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Alfred State heifer barn
Added September 10, 2015.
By Joan Sinclair Petzen, Cornell Cooperative Extension
Northwest New York Dairy, Livestock and Field Crops Team
Nearly ten years ago, Alfred Sate College chose a path of operating both organic and conventional dairies to create a unique learning environment among dairy colleges. Farm manager Virginia Chamberlain has been managing the farm since the fall of 2013. In a college farm setting, one must remember, the student – teacher needs come first when operating a farm laboratory.
“Alfred State started as an agricultural institution, so we take that heritage seriously as we think about farming and its future”, stated Joseph Greenthal, comptroller with the Pioneer Center at the College. He further said, “Our farm continues to evolve, and we look to create a niche in the industry as we invest in our facilities and look for ways to broaden our offerings to our current and prospective students.”
The farm is located on 1100 acres of land, 550 acres of which are tillable, and 62 are dedicated to pasture. The remainder of the land near campus is woodlands. Much of the tillable acreage is located in Groveland, New York and was “inherited” from the New York State Prison System when they disbanded their farming operations.
Since 2009, the farm facilities have been retooled and a new robotic freestall was completed in 2011. Alfred’s organic dairy is housed in the three-row freestall with a covered feed alley and milked robotically. Manure from the freestall is scraped into a concrete manure storage with three months capacity. Their conventional herd resides in a tie-stall barn and is milked in a single-side herringbone milking parlor. The two herds are clearly identified with contrasting color ear tags.
Another key resource at the Alfred State College dairy is Farm Manager Virginia Chamberlain. Virginia grew up near Syracuse, New York next door to the small dairy her father and grandfather ran until the milking herd was sold when she was twelve. She graduated from the University of New Hampshire – Durham, in 2011, where she worked with both conventional and organic dairies. Virginia participated in the University’s Cooperative Real Education in Agricultural Management program, CREAM, a student-run cooperative. CREAM is a yearlong course that gives 25 students the opportunity to gain hands on experience in working with Holstein dairy cows, while managing and operating a small business.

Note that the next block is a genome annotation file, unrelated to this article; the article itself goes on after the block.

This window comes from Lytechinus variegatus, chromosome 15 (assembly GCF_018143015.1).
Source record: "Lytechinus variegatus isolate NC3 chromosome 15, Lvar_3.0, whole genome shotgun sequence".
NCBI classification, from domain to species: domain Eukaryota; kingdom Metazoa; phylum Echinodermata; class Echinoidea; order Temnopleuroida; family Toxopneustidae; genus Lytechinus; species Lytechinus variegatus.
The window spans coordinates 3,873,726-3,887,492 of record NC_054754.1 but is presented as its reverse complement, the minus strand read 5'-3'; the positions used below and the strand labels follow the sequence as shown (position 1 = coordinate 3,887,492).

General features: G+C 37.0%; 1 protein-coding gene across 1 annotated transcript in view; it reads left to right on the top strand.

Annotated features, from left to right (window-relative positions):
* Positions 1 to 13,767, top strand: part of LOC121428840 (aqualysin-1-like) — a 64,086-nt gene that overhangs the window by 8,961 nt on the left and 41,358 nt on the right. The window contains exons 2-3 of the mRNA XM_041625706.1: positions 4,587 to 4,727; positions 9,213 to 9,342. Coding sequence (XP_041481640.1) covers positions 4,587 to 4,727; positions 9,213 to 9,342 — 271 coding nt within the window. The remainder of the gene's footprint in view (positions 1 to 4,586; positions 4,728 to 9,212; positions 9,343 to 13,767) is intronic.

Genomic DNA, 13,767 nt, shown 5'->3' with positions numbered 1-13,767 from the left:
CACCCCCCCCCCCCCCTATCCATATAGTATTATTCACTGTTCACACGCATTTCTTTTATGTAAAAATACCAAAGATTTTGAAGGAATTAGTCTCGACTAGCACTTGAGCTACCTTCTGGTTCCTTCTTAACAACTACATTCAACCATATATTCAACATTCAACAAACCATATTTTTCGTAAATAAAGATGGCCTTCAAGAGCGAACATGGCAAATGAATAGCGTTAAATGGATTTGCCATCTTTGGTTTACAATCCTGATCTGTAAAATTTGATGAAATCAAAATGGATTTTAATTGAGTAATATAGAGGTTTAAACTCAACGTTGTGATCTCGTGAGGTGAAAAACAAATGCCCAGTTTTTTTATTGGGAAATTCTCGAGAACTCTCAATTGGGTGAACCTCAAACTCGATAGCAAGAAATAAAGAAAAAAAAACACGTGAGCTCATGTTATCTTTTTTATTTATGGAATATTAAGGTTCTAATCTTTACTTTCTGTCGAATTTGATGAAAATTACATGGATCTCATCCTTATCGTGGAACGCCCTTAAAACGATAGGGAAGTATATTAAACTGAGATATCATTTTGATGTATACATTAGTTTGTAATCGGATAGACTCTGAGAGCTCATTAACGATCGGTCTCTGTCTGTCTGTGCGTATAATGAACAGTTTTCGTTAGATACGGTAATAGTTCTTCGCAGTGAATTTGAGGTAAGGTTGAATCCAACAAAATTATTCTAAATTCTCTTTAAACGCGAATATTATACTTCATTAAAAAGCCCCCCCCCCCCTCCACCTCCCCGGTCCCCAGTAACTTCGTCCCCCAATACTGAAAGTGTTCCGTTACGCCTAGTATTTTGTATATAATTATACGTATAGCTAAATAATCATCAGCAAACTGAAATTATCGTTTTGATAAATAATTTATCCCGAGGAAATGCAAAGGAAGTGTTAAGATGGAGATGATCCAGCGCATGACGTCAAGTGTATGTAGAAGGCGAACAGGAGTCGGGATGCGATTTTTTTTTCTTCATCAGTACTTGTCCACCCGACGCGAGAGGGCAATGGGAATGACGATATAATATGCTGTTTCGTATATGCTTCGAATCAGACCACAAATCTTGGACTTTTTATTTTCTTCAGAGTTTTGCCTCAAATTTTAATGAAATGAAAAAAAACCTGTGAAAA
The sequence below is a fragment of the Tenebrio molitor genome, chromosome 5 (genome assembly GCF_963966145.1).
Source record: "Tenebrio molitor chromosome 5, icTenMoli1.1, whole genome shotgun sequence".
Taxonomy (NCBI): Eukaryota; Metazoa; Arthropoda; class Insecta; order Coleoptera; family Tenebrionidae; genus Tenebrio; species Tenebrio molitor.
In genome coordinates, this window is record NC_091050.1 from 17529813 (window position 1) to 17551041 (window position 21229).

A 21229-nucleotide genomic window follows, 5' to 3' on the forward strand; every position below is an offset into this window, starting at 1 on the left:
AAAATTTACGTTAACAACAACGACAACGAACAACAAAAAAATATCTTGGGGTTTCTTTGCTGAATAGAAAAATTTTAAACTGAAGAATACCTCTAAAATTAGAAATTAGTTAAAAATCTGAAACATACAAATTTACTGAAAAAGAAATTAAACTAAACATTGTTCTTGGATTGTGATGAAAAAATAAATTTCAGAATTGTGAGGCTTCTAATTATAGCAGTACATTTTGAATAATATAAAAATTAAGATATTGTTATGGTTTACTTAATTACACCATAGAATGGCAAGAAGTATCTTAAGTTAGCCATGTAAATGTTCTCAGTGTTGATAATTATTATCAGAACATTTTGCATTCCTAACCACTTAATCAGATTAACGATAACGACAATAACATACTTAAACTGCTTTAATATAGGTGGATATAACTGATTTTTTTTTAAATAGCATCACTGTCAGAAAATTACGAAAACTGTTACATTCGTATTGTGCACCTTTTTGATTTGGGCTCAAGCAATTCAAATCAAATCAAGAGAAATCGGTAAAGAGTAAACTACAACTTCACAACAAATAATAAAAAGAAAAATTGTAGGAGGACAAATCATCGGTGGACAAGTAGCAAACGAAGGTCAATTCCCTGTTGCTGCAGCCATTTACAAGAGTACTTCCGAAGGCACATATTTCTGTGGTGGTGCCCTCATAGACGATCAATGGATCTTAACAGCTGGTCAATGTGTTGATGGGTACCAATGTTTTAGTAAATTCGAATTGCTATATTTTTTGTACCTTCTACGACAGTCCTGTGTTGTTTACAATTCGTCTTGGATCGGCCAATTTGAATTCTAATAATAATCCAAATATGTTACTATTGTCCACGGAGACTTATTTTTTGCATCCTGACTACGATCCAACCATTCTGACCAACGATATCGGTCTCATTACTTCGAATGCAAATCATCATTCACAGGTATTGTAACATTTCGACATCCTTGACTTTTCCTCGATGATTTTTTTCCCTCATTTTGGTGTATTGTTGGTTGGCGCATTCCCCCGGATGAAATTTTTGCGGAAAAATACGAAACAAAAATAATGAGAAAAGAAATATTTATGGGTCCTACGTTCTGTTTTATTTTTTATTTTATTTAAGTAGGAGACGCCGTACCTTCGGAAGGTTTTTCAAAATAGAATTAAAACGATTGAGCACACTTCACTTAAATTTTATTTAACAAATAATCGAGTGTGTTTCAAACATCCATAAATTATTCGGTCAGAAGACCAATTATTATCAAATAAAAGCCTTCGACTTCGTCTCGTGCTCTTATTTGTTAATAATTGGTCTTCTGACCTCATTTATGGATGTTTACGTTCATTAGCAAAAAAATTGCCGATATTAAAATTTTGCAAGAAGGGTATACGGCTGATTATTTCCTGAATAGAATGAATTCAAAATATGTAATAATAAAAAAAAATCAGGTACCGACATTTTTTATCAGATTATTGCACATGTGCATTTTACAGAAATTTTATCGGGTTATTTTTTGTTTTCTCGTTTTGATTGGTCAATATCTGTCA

Alfred State Dairy Barn
According to Virginia, “After working with cows again in college I was hooked. Cows continue to inspire me to this day. The dairy industry has such a wide range of opportunities, you can really do anything you want through the medium of cows.” Since college she did herd work on both a conventional robotic and an organic dairy. Virginia says, “I was drawn to Alfred because it had two of the things I’m passionate about: grazing and robotics all in a college setting.” With her passion and leadership, Virginia is able to manage the Alfred dairy to help faculty achieve their goals with students.
Alfred’s organic farm is certified by NOFA- NY. Alfred works closely with certifier, Erica Worden and Organic Valley field representative Dave Hardy. Because of their position as a teaching institution, an exception was granted to allow organic and conventional herds on the same site. Feed for the two herds is segregated in two different storage and mixing areas. Much of the Alfred acreage was able to be certified organic when they started the transition of the organic dairy because of careful planning of their cropping practices and they are in the three year process of transitioning more acreage at Groveland to organic.
For now, let’s focus on the organic herd. It consists of two-thirds Holsteins with Genex based breeding that originated from the Attica Prison herd. This part of the herd completed their transition to organic in 2012. The remainder of the herd, Jersey/Holstein crosses, were purchased as a whole certified herd.
The new freestall at Alfred features sand bedding and is ventilated with sidewall curtains. Stalls are bedded weekly. The 60-cow herd produces 60 pounds of milk per cow per day and each cow visits the robot 2.5 to 2.7 times per day in the winter when confined and 2.0 to 2.3 times per day in the summer when on pasture. The organic herd somatic cell count runs between 70,000 and 80,000 in the winter and peaks in the summer at 120,000 cells/ml. For components, their butterfat test is 3.8% and protein is 3.0%.
An independent nutritionist is contracted to develop rations for both college herds. A partial total mixed ration (TMR) is fed in the barn four to five times throughout the day to entice cows to return from pasture to the robot to be milked and to feed. Approximately eight pounds of grain is fed through the robot in addition to the TMR. Farm Manager Chamberlain describes their farming system as fairly high input.
Alfred State organic dairy herd